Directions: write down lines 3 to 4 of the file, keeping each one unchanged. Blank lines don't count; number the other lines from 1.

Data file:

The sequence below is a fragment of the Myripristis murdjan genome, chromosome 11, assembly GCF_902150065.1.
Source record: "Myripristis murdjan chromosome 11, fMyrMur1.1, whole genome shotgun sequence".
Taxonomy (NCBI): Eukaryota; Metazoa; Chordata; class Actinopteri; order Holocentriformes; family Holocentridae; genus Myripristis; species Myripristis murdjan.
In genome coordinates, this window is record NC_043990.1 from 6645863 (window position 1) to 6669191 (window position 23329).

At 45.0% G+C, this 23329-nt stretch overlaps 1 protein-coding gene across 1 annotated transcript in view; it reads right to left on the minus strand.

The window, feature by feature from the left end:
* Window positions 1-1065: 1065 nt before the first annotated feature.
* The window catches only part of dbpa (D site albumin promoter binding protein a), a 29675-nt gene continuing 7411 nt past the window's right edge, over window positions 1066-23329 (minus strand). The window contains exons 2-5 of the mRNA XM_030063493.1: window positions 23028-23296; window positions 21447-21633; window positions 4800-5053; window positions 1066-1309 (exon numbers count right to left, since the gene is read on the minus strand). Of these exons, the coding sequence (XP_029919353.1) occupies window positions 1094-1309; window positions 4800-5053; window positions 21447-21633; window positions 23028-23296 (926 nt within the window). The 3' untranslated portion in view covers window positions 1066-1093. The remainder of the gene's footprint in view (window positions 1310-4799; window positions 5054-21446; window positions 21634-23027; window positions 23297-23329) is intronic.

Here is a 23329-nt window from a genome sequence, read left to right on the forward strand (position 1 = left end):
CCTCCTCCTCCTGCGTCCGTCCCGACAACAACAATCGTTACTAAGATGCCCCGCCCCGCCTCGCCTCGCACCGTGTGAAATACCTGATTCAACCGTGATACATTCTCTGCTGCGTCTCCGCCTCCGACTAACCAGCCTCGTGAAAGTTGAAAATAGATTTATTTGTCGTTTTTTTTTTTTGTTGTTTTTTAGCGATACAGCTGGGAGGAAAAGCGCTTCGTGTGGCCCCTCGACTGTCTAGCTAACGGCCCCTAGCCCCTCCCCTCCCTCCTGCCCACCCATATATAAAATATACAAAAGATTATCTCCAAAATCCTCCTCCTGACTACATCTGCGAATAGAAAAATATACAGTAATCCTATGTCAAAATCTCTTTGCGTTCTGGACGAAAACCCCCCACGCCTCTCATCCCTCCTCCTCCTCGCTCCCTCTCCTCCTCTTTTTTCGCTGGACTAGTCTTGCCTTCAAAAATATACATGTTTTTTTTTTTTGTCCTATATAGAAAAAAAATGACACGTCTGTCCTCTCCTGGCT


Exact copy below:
Taxonomy (NCBI): Eukaryota; Metazoa; Chordata; class Actinopteri; order Holocentriformes; family Holocentridae; genus Myripristis; species Myripristis murdjan.
In genome coordinates, this window is record NC_043990.1 from 6645863 (window position 1) to 6669191 (window position 23329).